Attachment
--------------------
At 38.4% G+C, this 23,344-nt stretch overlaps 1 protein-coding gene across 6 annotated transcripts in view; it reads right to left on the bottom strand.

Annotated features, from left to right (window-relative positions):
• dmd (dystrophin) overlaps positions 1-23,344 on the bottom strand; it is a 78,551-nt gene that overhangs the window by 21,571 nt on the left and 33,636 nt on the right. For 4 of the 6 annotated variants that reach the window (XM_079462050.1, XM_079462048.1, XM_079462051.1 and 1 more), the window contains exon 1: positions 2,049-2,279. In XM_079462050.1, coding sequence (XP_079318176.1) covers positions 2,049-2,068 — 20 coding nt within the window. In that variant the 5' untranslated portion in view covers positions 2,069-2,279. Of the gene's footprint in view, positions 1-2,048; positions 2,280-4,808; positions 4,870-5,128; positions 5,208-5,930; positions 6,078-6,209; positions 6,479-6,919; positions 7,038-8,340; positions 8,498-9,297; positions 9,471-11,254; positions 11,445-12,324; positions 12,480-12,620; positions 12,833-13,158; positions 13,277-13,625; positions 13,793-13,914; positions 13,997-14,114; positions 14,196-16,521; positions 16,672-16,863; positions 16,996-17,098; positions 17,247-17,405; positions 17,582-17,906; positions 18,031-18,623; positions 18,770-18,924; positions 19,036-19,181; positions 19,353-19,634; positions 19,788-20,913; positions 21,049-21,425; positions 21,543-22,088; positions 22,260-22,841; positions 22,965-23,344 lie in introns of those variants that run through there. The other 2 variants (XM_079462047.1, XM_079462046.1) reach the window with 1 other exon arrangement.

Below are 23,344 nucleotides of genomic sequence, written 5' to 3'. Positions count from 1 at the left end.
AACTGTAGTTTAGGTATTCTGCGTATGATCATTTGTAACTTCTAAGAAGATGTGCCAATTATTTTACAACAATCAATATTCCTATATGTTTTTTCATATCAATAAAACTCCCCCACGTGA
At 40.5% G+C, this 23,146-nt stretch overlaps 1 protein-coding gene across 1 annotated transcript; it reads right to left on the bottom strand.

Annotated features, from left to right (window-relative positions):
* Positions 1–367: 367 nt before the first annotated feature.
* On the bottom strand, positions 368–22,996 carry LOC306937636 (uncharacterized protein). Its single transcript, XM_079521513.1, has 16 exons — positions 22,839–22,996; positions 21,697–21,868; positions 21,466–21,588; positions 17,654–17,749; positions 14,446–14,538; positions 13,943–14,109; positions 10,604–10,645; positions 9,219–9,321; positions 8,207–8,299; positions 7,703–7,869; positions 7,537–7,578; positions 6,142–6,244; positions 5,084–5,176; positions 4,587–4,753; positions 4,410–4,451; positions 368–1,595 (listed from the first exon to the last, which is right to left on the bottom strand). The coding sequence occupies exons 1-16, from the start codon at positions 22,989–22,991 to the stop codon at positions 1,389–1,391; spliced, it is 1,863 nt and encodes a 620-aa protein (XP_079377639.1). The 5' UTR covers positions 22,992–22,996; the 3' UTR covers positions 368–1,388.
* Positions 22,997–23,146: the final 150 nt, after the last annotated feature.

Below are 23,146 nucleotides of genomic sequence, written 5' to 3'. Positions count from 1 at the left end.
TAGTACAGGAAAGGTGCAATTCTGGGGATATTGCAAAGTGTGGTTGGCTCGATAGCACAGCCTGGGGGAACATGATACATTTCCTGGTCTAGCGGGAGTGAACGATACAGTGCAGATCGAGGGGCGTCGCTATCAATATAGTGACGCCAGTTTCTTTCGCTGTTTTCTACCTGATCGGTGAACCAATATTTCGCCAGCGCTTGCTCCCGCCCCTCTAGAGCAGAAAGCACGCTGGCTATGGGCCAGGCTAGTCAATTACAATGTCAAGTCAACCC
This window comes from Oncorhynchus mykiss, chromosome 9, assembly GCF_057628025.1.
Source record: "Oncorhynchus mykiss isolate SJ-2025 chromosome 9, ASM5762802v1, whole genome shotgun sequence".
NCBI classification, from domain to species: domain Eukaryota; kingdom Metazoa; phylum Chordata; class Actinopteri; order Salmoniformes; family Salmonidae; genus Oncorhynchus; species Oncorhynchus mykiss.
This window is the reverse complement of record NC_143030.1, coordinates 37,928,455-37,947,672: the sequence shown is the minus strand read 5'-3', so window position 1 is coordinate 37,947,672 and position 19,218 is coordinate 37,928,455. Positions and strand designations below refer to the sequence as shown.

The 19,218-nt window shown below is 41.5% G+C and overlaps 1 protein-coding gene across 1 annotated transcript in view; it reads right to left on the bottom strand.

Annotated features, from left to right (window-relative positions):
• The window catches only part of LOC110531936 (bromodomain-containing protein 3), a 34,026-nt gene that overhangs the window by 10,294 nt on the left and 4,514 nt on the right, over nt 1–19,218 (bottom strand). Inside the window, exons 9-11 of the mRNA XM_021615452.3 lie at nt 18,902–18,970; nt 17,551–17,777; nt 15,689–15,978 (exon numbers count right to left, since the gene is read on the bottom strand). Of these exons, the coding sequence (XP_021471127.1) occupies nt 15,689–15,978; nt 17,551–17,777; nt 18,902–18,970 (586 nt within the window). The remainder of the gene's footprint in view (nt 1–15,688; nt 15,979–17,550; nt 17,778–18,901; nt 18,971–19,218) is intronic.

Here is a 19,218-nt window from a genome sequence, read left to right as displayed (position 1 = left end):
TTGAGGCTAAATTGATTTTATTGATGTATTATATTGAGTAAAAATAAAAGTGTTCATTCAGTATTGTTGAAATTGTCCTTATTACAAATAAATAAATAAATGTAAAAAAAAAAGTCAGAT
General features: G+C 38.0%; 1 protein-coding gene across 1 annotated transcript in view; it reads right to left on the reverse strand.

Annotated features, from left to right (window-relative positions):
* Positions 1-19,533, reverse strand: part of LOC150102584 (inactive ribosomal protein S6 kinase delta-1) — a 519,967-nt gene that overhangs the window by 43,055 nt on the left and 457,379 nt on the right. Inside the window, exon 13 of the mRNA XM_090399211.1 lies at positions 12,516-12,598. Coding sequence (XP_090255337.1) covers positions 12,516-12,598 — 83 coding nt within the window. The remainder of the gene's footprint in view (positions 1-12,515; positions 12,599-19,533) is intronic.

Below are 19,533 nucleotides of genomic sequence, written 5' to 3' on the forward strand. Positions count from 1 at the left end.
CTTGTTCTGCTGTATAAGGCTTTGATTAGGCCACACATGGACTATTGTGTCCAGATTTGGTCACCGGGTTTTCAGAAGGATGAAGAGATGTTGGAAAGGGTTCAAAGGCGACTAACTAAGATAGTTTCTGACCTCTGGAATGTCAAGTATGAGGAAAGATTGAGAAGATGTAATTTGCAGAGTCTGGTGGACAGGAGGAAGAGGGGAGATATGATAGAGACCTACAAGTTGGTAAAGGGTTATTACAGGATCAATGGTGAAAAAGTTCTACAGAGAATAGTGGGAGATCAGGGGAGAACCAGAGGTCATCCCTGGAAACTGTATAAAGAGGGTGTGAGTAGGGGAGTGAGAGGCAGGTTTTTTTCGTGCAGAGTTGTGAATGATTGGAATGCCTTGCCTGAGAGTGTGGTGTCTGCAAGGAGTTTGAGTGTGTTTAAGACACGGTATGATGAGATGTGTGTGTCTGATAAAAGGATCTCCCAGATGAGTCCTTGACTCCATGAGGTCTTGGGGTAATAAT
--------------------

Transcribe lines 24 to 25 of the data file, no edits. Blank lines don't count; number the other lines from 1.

* Positions 1-19,533, reverse strand: part of LOC150102584 (inactive ribosomal protein S6 kinase delta-1) — a 519,967-nt gene that overhangs the window by 43,055 nt on the left and 457,379 nt on the right. Inside the window, exon 13 of the mRNA XM_090399211.1 lies at positions 12,516-12,598. Coding sequence (XP_090255337.1) covers positions 12,516-12,598 — 83 coding nt within the window. The remainder of the gene's footprint in view (positions 1-12,515; positions 12,599-19,533) is intronic.

Below are 19,533 nucleotides of genomic sequence, written 5' to 3' on the forward strand. Positions count from 1 at the left end.